Scanning a Quarter

 

This process was done with DeskCNC version 2.0.2.69 on an IMService 121204 servo CNC router with .2 pitch lead screws in X and Y, .1 in Z.

 

One of the first things that a new probe user wants to do is to take a coin out of their pocket and scan in the face of the famous president.  This is not really a beginner’s task, but since it is something that most people want to do eventually, here is an example US Liberty quarter dollar coin, and the process used to scan it.

 

The scanning target is a well circulated, Washington head quarter.  It is attached to an aluminum plate with hot-melt glue.  This probe has a special 1mm ruby tip.  The scanned details of a quarter tend to wash out a bit when the standard 2mm ball tip is used.  This picture shows the scan nearly completed.

 

 

The TP-100 probe tip is initially set to a Z=0 at about .030 below the rim of the quarter.  A 1mm tip is .03937 inch in diameter and the shank is sized even smaller.  It is very important that care is used in setting up the probe to avoid running into immovable objects.  This size probe is very delicate and can be damaged beyond repair with a single fast movement into a clamp.

 

The scanning range is about 1 x 1 inch in X and Y directions.  Because we want to capture as much detail as possible, some special steps are to be taken for this scan.  The Max Steps per second for Z scanning is set to a very small value to permit the least oscillation in the Z-axis (with anti-backlash nuts installed) as the probe switch is opened and closed.  By moving this axis slowly in response to a contact detection, the mechanical delay of the switch re-seating will be accomplished in a very short distance.  The result of this setting is that the digital zigzag steps, from the step wise probing motion, will be significantly reduced and should be only just a small increment larger than the actual movement distance in the X direction.  This setting is on the Machine Setup – Tool Sensor/Probe tab.  Set the Max Z probing Velocity to 2500 SPS.  This is about 2.5 ipm on a 10-pitch screw with our Globe servomotors and belt reducer drive.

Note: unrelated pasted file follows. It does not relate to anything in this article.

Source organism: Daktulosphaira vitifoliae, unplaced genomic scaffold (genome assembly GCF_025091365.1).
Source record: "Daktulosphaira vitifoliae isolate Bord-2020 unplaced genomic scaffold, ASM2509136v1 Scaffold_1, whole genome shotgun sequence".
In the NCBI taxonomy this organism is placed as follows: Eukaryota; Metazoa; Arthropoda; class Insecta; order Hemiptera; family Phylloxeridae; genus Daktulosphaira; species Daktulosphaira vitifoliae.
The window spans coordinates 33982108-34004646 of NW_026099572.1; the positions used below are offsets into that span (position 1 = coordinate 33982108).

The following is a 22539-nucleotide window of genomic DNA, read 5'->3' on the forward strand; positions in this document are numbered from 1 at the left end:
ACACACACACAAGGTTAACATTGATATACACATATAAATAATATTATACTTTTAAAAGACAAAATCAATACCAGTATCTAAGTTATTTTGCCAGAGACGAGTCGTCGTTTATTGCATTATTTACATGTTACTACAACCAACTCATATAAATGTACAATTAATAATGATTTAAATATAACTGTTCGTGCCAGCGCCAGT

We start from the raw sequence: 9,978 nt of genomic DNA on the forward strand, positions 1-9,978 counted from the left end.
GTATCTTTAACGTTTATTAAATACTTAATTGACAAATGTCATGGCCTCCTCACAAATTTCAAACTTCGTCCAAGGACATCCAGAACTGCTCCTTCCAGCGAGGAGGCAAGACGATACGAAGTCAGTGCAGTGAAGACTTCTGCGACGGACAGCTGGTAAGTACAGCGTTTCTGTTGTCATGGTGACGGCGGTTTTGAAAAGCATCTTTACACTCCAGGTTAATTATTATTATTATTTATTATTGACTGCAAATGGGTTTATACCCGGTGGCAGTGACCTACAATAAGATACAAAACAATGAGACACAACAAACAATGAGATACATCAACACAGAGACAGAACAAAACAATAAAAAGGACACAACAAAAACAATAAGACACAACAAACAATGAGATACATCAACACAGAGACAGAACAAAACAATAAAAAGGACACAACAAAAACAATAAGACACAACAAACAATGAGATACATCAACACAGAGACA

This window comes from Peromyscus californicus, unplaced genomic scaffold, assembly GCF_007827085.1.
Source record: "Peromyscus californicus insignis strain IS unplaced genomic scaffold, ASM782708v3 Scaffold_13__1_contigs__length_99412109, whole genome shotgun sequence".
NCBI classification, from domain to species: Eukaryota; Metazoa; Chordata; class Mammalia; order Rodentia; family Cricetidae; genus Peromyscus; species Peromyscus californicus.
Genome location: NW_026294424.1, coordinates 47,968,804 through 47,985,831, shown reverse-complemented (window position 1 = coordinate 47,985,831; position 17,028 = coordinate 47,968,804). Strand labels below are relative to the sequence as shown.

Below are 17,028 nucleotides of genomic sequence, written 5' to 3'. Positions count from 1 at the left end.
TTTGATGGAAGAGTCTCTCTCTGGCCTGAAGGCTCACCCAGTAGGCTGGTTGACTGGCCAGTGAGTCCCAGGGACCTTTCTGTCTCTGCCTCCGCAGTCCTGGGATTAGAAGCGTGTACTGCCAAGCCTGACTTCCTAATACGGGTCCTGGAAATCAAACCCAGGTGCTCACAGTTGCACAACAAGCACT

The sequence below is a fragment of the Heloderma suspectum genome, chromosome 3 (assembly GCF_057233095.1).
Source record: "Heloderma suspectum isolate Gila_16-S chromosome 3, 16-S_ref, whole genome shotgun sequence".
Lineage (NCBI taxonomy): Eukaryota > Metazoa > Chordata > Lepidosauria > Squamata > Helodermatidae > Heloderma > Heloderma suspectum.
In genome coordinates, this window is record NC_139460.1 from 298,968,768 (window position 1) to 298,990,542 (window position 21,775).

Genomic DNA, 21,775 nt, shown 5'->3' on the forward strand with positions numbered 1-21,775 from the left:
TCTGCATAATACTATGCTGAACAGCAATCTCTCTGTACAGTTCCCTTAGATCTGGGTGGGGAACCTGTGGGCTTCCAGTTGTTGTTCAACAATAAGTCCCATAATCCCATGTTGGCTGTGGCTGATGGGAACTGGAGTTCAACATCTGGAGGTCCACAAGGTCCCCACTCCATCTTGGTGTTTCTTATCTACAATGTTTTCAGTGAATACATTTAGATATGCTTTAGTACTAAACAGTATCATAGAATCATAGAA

If a test scan shows that the part Z seems to be drifting deeper into the surface of the target, and the resulting model is tilted at some angle above the actual position, it may be n3cessary to change the Invert Step Pulse setting to clean up the signal sent to the drivers.  This setting is on the Machine Velocities Tab of the Machine Setup dialogs.

 

 

Be sure to save the setting changes before proceeding.

 

Before we start the scan setup, we need to enter the probe tip diameter into the DeskCNC software.  Open the Settings-Options dialogs from the menu.  Navigate to the digitize tab and enter .03937 (1mm = 1/25.4 = .03937 inches)

 

Save your setting.

 

Now select the File-Digitize-3D probe Scan screen

 

 

Click the Reset button to release the controller from emstop.  Do NOT home the machine if requested when the reset button is clicked.

 

Use the job buttons just to the right of the green scan button to navigate to the smallest value in X-Y-and Z.  This will be at the front left in X and Y, and .030 below the rim of the quarter in Z.  Click the ALL button to zero all the coordinates.  Use the Jog drop down ( shown at .25) below to select jog speeds and distances to make probe setup easier.

 

After the coordinates are zeroed, click the Set X min and Set Y min buttons.  They should appear pressed in.

 

Jog the probe up about 1 inch in Z and about 1 inch over in X and Y.  Click the Set X-Y-Z max buttons.

 

Enter 15 ipm for the V (velocity) value.  Set the X-step over to 100 steps and Y to 275 steps.  These stepover values will calculate to .004 inches in X, which is the frequency at which the travel along the X-axis will be measured, and .010 stepover in Y, which is the Y distance between passes.  These values are using a 5 pitch lead screw on the X and Y- axis.  For a standard 10 pitch screw, use a value that yield about .004 and .010 ( this should be around 200 and 550 steps).

 

Once the settings are entered click the green Scan button and the probe will move back to the beginning of the scan a start to scan the part.  Press pause at any time to stop machine movement without interrupting the scan.

 

It is a good idea to test the probe early in the scan to make sure that it lifts up when the probe is contacted.  I usually test it twice during the first pass.  This can be seen in the screen shot below as two small zigs in the first line of the scan (the row nearest the front).

 

This scan collected 28764 points and took about 1˝ hours to complete.  This screen shot shows the scan nearly completed:

 

 

After the scan is completed, the probe will lift and you will be asked to enter a file name for the .stl file to be saved.

 

Here is a rendered view of the resulting .STL file in DeskCNC:

 

 

Here is the same file, opened and scaled in Vector Cad-Cam, with the background selected and turned blue.  The .010 stepover is quite visible, but the .004-inch distance along X is barely discernable.  If I wanted to create a replica medallion about 3 inches in diameter, I would next scan at a .004 x .004 pattern(or smaller) and see if that yielded a fine enough surface that when scaled up 3 times would still yield a smooth machinable surface detail.  This will of course increase the scan time and the file size.

 

Here is the fine-pitched scan with .004 x .004 steps, approx 95,000 points scanned.

The total time was about 3.5 hours.  The velocity was kicked up to about 35 ipm on the flat areas.

This is the original stl file, rendered in Vector Cad-Cam.